Google’s academic search engine is a fantastic tool when you know bits and pieces about an article you’d like to get hold of, but don’t have a comprehensive reference.  I use it in combination with Wash U’s excellent library site whenever I’m after a pdf I’ve seen referenced in a talk or at lab meeting.

Publish or Perish (desktop)
A handy application that allows you to quickly explore an academic’s publication metrics.  I use it to keep track of citations, though it’s not the most reliable source of this information as it use Google Scholar’s liberal citation counts.

GPower (desktop)
An application with a number of nifty functions related to power analyses.  I can see this being very useful when it comes to grant application time.

Effect Size Calculator (web)
Online tool for quick and dirty effect size calculation.

Gimp (desktop)
Powerful image editing desktop application.  I use this for everything from fine-tuning figures for manuscripts to adjusting the resolution of instruction slide images for Experiments.  I’m not a image-editing power-user so I tend to create the images with in Powerpoint (or Statistica for graphs) before exporting them as high-resolution tiffs to touch up using Gimp.

General Windows Tools

Dropbox (web & desktop)
Dropbox has changed my whole approach to synching files across multiple computers.  I don’t need to worry about CDRs or memory sticks anymore, I can just drag something into my Explorer-integrated dropbox and see it pop-up on all the other machines on which I have dropbox installed.  I recently designed a new experiment on my desktop machine, and found that I could test each iteration of the development on the laptop machine on which it will be run as soon as I saved the desktop machine version.  Even if your internet connection goes down, you still have access to your files as local copies always available  and only updated from the cloud.  You get 2GB for free with incremental additional space available for certain forms of software evangelism (i.e. converting your friends) and subscription access to more space.  Wonderful!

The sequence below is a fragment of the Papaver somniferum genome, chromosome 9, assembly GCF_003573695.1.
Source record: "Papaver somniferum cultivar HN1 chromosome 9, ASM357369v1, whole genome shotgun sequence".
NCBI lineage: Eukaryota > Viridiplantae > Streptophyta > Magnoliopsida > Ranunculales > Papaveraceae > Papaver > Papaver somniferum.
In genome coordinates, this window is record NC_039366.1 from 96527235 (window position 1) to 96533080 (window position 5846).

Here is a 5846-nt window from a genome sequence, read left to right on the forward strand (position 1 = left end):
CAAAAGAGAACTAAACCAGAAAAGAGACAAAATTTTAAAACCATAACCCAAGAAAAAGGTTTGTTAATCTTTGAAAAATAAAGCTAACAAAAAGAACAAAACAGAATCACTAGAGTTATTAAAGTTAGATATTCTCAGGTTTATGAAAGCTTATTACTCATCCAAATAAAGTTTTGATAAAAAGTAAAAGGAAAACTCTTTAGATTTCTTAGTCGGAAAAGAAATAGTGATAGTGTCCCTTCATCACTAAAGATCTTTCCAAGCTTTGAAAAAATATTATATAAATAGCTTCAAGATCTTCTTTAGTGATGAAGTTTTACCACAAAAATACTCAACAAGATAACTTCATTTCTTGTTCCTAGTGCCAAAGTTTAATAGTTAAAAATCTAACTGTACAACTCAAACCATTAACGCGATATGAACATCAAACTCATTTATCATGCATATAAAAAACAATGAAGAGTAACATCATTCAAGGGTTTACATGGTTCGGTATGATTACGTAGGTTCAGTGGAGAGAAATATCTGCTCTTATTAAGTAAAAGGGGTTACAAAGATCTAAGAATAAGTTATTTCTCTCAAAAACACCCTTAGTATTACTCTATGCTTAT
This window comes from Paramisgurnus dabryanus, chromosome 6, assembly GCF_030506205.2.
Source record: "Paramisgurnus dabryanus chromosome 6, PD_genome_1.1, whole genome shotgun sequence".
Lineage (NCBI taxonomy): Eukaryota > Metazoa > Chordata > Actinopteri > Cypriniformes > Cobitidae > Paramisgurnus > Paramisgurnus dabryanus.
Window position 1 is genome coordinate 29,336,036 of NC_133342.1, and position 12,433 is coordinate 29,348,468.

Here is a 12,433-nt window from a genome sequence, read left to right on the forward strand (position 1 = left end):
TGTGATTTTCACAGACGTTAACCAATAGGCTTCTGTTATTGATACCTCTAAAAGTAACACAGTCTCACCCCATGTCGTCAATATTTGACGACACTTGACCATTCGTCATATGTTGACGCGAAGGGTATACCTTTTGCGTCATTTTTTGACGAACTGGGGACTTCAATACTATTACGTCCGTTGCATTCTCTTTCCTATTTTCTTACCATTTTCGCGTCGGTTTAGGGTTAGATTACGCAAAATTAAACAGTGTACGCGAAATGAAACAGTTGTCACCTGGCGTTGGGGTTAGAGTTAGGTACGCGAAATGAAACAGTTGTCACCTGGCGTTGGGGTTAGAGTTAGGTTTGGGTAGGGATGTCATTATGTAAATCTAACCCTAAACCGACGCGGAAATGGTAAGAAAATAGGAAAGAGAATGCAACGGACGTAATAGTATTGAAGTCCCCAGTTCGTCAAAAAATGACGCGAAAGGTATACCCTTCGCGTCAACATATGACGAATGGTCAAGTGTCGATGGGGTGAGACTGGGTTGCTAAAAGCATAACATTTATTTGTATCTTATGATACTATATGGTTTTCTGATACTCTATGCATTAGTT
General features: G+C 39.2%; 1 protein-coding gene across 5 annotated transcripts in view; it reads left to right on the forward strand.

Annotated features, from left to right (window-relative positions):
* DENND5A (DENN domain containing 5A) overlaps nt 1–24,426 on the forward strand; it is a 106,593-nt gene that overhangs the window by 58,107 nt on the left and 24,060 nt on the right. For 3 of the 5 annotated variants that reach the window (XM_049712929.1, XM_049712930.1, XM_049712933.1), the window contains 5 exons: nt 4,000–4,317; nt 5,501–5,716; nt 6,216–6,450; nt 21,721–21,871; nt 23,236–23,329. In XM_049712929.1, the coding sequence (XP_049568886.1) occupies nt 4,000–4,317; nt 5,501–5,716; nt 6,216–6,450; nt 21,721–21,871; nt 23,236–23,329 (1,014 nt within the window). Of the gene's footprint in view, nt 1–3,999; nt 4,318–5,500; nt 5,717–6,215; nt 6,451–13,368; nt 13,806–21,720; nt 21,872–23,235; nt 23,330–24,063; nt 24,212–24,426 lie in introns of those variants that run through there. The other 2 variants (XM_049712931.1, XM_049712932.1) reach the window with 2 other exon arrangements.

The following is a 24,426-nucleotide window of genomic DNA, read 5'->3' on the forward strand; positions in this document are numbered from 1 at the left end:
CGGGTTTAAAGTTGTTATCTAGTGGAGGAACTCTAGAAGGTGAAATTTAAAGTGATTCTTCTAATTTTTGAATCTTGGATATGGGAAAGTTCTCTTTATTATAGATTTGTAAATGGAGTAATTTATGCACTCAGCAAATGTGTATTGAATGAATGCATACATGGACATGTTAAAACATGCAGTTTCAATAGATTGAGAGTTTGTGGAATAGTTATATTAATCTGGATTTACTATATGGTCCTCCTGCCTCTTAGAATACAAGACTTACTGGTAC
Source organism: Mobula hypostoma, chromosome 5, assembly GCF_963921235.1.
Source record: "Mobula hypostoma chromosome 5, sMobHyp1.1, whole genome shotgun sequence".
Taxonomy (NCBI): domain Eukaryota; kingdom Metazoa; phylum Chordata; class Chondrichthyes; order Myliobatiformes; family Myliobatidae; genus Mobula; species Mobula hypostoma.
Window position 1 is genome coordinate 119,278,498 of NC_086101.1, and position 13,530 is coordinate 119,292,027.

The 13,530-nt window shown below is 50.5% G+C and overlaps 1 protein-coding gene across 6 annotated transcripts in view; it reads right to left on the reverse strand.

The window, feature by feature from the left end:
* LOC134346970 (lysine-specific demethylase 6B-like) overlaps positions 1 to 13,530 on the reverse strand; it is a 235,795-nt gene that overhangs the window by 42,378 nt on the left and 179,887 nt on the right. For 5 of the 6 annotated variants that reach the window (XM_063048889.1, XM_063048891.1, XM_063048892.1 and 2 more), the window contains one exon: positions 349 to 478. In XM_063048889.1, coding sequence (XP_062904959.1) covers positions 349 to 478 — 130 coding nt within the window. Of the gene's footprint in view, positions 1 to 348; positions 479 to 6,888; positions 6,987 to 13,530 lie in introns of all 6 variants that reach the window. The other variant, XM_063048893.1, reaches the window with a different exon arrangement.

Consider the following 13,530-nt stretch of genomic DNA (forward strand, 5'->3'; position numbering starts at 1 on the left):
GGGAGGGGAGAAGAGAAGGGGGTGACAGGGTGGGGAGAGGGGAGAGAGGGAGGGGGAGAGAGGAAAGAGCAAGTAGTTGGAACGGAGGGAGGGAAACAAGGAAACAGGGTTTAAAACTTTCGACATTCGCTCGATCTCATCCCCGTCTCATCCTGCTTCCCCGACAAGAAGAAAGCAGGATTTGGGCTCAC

Logmein (web & desktop)
A great alternative to remote desktop.  I use this to tunnel into my work PC from home if I need to check anything or gain access to resources on the work network.